What to Watch this Week: Sherlock
There is certainly no shortage of adaptations of the Sherlock Holmes saga. But, in my mind, few have been as successful as BBC’s Sherlock, which stars Benedict Cumberbatch and Martin Freeman. Three seasons in to this excellent show (with two more written and, albeit slowly, on the way), it is not lacking in popularity. It probably does not need my recommendation, yet I will give it freely anyways, for what it’s worth. In a culture where the trend leans toward the transient, to television series and movies designed to be consumed in vast proportions and then promptly forgotten, Sherlock stands out.
It is not a show that can only be enjoyed once. Although there are many shocks, thrills and big reveals along the way (none of which will be detailed in this brief but assuredly spoiler-free review), it does not rely on any of these for its value. It is not dependent on novelty, and so I think Sherlock can be appreciated just as much, if not more, on a subsequent viewing. Each episode (structured like and with the length of a film) is so rich, with so many levels and so many little things that can be easily missed. I am confident that I missed a fair number of them (sometimes, I must admit, I pour most of my effort into understanding the various British accents; I am quite incompetent at deciphering accents).
This is not to say that you can’t enjoy them on the first time or that you should watch them more than once, but that as far as television goes, Sherlock lends itself to deeper thought and reflection than most shows. You can see this as well in its very process of production. Sherlock is a great show because those behind it take the time necessary to instil this value. While I was initially distraught upon finishing the Season 3 finale and discovering Season 4 would not be coming until 2017, I see it now as a positive. We have immediate access to so many things, providing instant gratification, offering every kind of known stimulus that one could ever want, often at the tap of a finger. And so perhaps it is a good thing to have the opportunity (rather, the necessity) to wait. Things of value are worth time; they require patience and this patience is rewarded. It helps us to appreciate value better and to savour (instead of to “binge-watch,” as is the current inclination).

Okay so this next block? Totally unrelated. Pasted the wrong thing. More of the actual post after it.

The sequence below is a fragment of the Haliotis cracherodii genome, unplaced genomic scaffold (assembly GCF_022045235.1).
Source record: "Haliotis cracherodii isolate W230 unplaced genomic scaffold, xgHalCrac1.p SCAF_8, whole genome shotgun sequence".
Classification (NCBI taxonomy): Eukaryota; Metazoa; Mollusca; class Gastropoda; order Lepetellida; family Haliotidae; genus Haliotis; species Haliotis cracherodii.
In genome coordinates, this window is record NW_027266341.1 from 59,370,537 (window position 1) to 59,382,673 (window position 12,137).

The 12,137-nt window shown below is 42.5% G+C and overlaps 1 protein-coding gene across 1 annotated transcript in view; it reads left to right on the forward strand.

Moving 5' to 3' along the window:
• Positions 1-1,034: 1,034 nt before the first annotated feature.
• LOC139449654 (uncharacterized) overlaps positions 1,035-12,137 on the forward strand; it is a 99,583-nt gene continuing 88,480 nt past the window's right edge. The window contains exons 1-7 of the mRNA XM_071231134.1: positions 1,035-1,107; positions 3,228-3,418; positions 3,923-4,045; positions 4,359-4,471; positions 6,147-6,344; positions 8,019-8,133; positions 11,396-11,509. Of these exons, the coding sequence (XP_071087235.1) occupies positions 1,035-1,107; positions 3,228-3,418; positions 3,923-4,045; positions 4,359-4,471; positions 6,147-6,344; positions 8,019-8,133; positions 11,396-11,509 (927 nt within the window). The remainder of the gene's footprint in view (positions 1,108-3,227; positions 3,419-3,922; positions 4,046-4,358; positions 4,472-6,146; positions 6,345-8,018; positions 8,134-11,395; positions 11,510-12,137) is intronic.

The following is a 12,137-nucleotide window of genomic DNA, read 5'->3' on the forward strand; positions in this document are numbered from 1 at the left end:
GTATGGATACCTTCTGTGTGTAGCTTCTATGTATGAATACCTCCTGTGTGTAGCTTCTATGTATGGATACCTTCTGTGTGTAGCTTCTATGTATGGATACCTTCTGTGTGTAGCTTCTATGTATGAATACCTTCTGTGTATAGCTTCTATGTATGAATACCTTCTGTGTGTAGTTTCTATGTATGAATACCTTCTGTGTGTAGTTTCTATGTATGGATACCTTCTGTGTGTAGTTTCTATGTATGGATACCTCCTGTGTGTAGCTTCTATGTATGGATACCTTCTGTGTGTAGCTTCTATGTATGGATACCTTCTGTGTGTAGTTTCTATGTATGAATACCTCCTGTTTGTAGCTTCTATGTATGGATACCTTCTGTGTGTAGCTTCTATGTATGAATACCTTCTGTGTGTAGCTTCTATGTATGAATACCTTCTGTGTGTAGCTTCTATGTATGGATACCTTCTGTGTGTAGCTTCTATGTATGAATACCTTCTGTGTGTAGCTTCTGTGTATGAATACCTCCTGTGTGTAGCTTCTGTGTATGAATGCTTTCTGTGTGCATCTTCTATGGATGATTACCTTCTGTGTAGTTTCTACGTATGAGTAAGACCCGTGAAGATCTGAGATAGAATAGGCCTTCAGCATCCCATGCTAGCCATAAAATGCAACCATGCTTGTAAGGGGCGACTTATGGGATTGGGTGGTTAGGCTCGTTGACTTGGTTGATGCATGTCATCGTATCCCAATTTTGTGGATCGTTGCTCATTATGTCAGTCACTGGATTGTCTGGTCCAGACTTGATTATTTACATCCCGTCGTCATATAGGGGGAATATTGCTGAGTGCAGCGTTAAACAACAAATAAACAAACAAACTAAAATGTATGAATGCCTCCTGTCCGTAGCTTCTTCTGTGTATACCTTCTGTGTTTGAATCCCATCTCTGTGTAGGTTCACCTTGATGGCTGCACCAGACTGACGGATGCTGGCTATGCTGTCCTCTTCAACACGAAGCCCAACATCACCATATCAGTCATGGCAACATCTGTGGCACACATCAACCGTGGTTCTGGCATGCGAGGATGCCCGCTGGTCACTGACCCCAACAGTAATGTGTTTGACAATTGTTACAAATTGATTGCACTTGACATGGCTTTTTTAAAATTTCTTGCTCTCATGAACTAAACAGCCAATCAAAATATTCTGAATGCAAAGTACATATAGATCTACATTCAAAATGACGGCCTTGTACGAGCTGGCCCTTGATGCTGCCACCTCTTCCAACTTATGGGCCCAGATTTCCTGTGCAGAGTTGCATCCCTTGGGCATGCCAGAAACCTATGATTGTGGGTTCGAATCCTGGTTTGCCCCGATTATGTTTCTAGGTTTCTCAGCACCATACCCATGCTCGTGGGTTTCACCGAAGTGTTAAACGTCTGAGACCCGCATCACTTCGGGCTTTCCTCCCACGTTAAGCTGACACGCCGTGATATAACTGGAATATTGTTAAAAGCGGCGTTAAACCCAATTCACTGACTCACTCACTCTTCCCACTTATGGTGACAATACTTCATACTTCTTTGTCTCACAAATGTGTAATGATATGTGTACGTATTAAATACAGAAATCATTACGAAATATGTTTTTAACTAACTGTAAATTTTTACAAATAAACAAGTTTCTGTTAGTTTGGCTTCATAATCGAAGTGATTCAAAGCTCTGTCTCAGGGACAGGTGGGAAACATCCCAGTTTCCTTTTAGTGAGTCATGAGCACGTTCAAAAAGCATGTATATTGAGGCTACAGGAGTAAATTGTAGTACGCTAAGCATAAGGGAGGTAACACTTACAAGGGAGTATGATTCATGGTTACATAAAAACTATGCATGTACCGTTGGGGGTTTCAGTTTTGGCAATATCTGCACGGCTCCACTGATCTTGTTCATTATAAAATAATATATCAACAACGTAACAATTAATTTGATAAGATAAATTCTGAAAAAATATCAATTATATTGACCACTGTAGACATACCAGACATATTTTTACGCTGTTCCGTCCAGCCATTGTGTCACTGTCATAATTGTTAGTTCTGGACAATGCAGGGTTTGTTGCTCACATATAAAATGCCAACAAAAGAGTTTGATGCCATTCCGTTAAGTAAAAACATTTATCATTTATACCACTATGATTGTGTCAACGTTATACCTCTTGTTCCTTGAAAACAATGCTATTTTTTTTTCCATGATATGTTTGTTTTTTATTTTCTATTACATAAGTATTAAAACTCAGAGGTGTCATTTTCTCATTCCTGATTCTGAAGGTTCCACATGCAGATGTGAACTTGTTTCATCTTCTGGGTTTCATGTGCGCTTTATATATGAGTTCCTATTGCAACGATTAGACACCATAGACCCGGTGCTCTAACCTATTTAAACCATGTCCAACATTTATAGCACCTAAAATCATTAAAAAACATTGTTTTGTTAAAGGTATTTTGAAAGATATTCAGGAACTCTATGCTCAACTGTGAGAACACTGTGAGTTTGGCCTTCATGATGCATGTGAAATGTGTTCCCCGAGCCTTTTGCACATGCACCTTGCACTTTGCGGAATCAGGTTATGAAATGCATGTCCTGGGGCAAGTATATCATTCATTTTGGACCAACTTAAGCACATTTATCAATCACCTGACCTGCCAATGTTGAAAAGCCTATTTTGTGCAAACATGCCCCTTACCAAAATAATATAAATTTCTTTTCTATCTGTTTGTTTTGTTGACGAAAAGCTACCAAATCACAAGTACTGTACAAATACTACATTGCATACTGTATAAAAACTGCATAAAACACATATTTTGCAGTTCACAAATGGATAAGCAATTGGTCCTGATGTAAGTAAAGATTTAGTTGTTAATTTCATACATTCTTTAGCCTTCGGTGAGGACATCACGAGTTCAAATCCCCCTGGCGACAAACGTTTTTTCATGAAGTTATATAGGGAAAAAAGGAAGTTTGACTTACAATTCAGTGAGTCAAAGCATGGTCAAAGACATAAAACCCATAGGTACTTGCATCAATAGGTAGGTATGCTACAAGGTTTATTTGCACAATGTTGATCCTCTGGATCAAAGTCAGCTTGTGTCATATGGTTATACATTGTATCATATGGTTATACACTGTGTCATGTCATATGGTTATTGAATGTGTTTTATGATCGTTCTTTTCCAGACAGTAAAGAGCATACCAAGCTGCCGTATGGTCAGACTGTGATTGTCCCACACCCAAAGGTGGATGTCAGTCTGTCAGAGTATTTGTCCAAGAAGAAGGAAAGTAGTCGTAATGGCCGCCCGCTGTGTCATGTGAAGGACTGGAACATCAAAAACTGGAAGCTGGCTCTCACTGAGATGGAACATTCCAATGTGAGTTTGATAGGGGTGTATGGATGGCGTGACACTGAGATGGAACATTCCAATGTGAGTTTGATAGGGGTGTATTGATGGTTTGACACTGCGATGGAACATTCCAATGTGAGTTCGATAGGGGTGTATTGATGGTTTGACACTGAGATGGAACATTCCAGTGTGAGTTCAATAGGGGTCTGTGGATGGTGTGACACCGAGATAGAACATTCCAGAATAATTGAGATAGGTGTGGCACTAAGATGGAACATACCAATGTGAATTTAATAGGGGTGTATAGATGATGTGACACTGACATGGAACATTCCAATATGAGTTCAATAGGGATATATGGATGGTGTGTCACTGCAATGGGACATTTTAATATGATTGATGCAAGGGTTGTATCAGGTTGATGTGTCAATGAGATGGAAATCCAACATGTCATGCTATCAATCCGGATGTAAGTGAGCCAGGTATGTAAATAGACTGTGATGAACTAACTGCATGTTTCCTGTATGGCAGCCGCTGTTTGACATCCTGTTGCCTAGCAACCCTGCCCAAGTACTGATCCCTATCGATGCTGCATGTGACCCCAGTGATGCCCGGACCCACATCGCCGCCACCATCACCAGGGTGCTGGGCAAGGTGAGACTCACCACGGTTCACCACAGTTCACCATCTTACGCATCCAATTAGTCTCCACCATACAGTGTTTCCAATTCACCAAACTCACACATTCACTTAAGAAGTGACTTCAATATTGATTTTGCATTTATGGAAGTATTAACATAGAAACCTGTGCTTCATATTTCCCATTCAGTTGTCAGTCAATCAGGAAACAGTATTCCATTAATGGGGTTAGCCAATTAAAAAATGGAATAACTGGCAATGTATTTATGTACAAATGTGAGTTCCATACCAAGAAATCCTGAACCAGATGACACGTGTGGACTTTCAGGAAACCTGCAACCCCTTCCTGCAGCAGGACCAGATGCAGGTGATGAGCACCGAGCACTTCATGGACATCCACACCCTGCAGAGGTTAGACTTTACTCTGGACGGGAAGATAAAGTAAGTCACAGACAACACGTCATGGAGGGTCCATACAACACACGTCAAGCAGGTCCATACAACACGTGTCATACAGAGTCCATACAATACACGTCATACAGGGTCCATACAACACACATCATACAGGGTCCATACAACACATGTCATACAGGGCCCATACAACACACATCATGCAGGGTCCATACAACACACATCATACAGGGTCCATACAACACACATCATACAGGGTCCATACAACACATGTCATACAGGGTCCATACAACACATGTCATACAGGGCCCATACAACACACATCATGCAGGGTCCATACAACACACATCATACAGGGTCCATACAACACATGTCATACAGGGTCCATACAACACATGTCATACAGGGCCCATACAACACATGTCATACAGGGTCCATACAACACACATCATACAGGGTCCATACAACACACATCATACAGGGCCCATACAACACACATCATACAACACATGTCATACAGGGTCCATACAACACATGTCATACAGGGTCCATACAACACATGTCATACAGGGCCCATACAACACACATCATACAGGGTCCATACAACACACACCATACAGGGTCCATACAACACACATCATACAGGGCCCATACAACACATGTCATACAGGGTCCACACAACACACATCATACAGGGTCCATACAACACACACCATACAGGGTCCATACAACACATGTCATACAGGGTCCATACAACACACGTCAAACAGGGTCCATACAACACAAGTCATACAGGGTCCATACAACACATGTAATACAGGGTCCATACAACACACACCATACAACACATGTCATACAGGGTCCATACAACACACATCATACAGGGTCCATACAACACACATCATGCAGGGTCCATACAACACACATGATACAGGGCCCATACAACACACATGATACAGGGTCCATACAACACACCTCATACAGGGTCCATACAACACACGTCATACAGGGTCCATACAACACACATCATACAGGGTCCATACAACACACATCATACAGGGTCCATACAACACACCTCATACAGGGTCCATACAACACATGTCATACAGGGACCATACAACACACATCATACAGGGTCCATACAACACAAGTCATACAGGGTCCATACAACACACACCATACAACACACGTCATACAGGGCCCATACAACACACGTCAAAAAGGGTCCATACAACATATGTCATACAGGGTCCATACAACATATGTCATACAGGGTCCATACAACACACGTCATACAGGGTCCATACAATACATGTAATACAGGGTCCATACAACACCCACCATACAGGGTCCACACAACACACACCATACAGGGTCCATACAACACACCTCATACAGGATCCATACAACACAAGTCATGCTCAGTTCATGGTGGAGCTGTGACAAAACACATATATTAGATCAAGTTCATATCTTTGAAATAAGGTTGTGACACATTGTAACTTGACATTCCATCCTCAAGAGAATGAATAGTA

The script of Sherlock is intricately woven and very clever, as are the ways in which the show represents the workings of Sherlock’s superior mind. It is also not lacking in emotional profundity; the relationship between Sherlock and Watson is one of the most enduring and is at the heart, I think, of the historical fascination with Conan Doyle’s classics. Another thing that separates this adaptation from the rest of the pack is the show’s willingness to delve into Sherlock’s emotional and social dysfunctions. It is not afraid to display Sherlock’s cluelessness, coldness, even heartlessness; it does not coddle the viewer with sheer sentimentality. But because of this, when the show does become sentimental, when Sherlock does experience growth or encounter emotions previously foreign to him, the moment is much more profound and rewarding.
If you haven’t yet watched Sherlock, I hope you will go out and watch it (one episode at a time though, not all in a row!) If you have seen it, I hope I’ve been able to help you see something about it in a new way. And if not, then I apologize: after all, I’ve only seen the first three seasons once.